I am not a founder.
There are so many things you hear about Founders, how they are these shining beacons, often shrouded in controversy and some sort of hard knock life story, that then go onto to change an industry, nay, the world.
I’ve never considered myself a “Founder” in the typical sense of the word, and only for official reasons will I allow it. Firstly, I don’t have an MBA, I’ve never finished near the top of my class, I don’t classify myself as the smartest guy in the room, I don’t see myself as a leader, I’ve never run my own company (until now), I’m not arithmetically blessed (I still need a calculator), and I didn’t eat ramen for the first year of my company’s existence.
So much time and energy has been poured into what makes a founder, what particular human characteristics and traits they possess and which they choose to omit, that anyone who reads a couple of business books or listens to a few podcasts will be able to recite and align their personalities with that of a “founder”.
Founders are so many things and they seem to hold a demi-god status amongst blue and white collar workers. They are the men and women who moved industries and through sheer might of will were able to bend their ideas into something that changed the world, sometimes for good and sometimes for bad, but they managed to achieve what others didn’t think possible. Founders are the ones who inspire legions of employees and workers to believe, whatever that belief may be, to be the engine of change.
In my opinion I’m not a founder, what I am is pissed off that an industry and the norm within that industry hasn’t changed, so much so that it drove me to resign from my previous career and dive head first, without any prior knowledge or experience, into something I’ve been passionate about for my entire life; the health and fitness industry. How could an industry that was created with so many good intentions have lead to where it is today?… well they often say the pathway to hell is paved with good intentions. Throw in some greed, some monopolistic strategy, and sprinkle some competition and you have all the trademarks of an industry that can be so much more and deserves to be more.
The only similarity I can draw between myself and a typical founder is that WELD, just like so many other companies, came to be through sheer luck, timing and stumbling across something in the dark whilst I was looking for something completely different. If you had asked me in January 2018 if I thought it possible that only 8 months later I would’ve left the Digital & Marketing world to start a health-tech startup, I would’ve found it incomprehensible as that was never in my “plan”. Like Mike Tyson once said “Everyone has a plan, until they get hit in the face”, and I guess the boxer that landed that punch was cancer. It hit me right between the eyes, knocking me unconscious (4 times) to the floor. Fortunately, I got to my feet on the 9th count, just. It was through that ordeal that I was given this chance, this opportunity to then follow my heart, to find a way to help people and to give them hope, even when hope seemed impossible.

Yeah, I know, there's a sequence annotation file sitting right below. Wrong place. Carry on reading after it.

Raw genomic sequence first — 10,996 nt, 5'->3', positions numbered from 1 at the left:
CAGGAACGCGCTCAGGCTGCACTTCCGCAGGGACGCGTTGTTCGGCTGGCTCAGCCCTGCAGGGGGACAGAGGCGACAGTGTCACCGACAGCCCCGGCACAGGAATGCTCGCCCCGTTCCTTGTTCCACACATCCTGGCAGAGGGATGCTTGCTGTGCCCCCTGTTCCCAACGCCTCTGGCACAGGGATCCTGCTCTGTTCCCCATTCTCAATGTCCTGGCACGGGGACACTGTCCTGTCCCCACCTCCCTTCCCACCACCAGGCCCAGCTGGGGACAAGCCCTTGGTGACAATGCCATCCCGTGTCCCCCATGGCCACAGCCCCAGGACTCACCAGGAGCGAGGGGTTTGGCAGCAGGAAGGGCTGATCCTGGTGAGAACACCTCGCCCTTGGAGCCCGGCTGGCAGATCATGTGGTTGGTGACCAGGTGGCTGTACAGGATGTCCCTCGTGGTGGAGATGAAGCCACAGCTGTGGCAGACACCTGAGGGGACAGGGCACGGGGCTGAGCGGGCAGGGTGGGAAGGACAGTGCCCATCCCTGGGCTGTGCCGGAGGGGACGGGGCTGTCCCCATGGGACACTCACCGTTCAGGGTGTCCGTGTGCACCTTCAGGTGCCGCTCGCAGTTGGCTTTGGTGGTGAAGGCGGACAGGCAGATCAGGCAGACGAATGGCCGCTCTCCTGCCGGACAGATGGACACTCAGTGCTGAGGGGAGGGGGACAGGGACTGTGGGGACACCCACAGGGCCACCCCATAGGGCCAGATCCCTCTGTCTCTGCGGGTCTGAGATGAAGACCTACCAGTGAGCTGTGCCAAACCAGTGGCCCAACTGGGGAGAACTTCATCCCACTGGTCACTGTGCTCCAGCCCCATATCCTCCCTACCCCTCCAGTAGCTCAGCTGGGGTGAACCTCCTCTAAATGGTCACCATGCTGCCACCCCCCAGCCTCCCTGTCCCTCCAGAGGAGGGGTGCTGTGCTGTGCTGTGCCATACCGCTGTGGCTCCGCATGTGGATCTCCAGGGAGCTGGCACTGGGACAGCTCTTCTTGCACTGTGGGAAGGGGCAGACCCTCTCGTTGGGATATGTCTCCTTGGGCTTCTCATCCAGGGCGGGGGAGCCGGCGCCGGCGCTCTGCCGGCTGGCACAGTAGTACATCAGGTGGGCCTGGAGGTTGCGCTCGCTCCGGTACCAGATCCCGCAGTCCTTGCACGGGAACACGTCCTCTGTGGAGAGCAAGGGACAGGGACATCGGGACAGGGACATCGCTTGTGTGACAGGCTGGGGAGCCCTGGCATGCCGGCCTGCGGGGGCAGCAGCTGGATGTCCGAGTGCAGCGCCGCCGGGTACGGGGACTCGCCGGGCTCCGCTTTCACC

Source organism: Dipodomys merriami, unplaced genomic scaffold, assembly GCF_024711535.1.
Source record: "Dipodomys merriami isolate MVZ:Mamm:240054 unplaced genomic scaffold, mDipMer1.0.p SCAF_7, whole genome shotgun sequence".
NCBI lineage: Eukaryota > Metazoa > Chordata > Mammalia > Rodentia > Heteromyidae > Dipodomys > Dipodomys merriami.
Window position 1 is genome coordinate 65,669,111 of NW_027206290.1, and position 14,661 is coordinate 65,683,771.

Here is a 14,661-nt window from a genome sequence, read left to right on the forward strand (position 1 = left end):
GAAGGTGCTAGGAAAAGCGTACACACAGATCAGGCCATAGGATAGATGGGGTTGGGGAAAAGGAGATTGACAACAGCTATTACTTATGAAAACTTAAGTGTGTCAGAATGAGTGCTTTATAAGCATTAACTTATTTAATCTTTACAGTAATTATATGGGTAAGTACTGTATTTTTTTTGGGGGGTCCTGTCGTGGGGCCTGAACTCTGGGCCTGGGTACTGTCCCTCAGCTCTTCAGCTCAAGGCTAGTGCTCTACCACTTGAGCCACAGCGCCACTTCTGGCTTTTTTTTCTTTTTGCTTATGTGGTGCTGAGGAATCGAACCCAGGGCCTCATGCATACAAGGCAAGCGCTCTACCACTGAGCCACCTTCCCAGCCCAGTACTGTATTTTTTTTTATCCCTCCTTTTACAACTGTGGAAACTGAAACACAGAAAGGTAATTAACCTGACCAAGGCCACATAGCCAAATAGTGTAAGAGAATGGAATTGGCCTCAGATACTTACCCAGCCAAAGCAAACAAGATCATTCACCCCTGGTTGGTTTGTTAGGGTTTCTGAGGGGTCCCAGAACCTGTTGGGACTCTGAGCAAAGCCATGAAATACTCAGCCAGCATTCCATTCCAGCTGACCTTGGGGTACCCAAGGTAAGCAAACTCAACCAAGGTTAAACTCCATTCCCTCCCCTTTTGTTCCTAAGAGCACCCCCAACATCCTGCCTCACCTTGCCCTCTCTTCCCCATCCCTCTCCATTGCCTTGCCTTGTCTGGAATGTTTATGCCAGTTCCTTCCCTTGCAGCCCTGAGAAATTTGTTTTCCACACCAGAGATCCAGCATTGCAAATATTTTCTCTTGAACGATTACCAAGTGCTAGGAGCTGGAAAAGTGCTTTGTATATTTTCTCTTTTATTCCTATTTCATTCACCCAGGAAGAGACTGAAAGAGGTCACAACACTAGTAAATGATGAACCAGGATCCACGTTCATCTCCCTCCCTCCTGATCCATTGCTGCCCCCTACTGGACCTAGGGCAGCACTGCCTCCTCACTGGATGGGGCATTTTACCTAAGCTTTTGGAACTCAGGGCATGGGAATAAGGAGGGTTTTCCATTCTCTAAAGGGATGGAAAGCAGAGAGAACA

I’ve read all the books, downloaded pretty much all the podcasts, and the most valuable thing I can say I’ve done is to probably listen… listen to myself, those around me and what advice people were willing to provide. At the end of all of this I realised that all the big companies of today, with all the original “founders”, were found (in most cases) by pure luck. Uber was originally started as a town car company, Facebook as a way to meet girls, AirBnB through battling to pay their rent, Amazon as a CD & book store.
I don’t know where WELD will go, what spectacular failures (of which there will be a many) we will encounter and what achievements lie on the horizon (if any), but I know that I will always be there, pushing the envelope and encouraging those around me to push back.
I would like to leave you with two thoughts that seem particularly apt to the above:
“Necessity is the mother of invention”
“Risk is the fee paid to not lead an ordinary life”
That is all.